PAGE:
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November 30

1885

The Traverse City State Hospital for the Insane Opened.

Created by Michigan Public Act Number 155, and originally called the Northern Michigan Asylum for the Insane, the Traverse City mental health institution had a total of five names in its one hundred plus year history. Medical advances during the institution's existence made the treatment of patients more humane as time went on, but early treatment was anything but gentle. Opium and morphine therapy, in addition to insulin shock, induced metrazol shock, lobotomies, and the infamous electroshock therapy were used to treat patients with illnesses ranging from typhoid to polio to shell shock. When the hospital closed in 1989, patients with continuing mental health problems were turned loose and ended up homeless, in jail, or in inadequate private care. Some even tried to return to the abandoned hospital, which they referred to as “home.”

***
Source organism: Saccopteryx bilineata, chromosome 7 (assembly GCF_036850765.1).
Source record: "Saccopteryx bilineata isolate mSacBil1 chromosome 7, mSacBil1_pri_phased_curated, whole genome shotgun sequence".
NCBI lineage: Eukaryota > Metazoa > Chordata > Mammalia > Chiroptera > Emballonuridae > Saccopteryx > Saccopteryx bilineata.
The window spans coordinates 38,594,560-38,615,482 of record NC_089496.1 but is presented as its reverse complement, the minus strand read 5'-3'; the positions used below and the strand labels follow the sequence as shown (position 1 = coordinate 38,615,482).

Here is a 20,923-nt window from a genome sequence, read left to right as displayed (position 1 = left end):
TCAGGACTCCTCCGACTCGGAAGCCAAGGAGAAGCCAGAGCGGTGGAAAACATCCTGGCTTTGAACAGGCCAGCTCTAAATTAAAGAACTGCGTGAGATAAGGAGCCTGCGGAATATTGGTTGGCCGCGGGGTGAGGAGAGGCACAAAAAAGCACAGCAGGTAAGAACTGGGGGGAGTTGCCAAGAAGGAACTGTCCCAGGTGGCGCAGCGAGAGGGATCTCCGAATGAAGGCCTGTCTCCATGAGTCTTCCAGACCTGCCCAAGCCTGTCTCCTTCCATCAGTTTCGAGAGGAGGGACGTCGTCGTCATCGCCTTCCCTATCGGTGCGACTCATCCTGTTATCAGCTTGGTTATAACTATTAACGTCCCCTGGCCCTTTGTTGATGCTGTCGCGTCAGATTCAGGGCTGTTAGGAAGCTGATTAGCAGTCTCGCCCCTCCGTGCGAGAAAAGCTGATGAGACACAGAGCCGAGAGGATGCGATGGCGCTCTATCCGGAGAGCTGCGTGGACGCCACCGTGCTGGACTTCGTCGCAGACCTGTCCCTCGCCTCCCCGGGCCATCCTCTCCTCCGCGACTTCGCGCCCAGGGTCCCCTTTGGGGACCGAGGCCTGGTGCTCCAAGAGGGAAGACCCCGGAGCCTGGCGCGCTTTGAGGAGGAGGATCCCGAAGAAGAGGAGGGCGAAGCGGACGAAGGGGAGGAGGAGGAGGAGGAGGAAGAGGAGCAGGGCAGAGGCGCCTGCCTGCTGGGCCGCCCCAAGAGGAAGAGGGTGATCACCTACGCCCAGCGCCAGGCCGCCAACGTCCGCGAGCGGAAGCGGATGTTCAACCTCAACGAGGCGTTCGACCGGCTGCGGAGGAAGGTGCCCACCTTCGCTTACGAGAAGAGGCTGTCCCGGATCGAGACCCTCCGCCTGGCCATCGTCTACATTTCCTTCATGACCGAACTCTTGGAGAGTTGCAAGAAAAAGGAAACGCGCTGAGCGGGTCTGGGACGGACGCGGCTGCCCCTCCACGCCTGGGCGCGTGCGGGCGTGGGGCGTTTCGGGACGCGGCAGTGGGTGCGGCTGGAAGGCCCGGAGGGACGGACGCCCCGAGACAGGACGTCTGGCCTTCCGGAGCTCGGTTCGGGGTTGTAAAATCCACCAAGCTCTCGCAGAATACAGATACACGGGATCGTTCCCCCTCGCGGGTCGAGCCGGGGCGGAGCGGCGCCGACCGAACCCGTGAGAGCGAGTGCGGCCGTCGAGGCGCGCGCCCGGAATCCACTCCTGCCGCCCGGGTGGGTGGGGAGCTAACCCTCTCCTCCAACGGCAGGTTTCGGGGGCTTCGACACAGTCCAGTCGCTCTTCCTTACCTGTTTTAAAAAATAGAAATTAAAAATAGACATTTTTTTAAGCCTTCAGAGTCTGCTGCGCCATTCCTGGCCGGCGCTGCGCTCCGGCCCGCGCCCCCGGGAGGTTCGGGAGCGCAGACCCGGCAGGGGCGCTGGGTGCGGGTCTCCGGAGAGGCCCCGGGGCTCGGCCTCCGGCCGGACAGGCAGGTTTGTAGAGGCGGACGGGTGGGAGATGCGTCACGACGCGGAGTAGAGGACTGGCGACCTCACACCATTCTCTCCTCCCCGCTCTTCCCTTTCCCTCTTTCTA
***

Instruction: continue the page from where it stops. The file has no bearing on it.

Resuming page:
For more information about the Traverse City State Hospital, see Angels in the Architecture: a Photographic Elegy to an American Asylum by Heidi Johnson.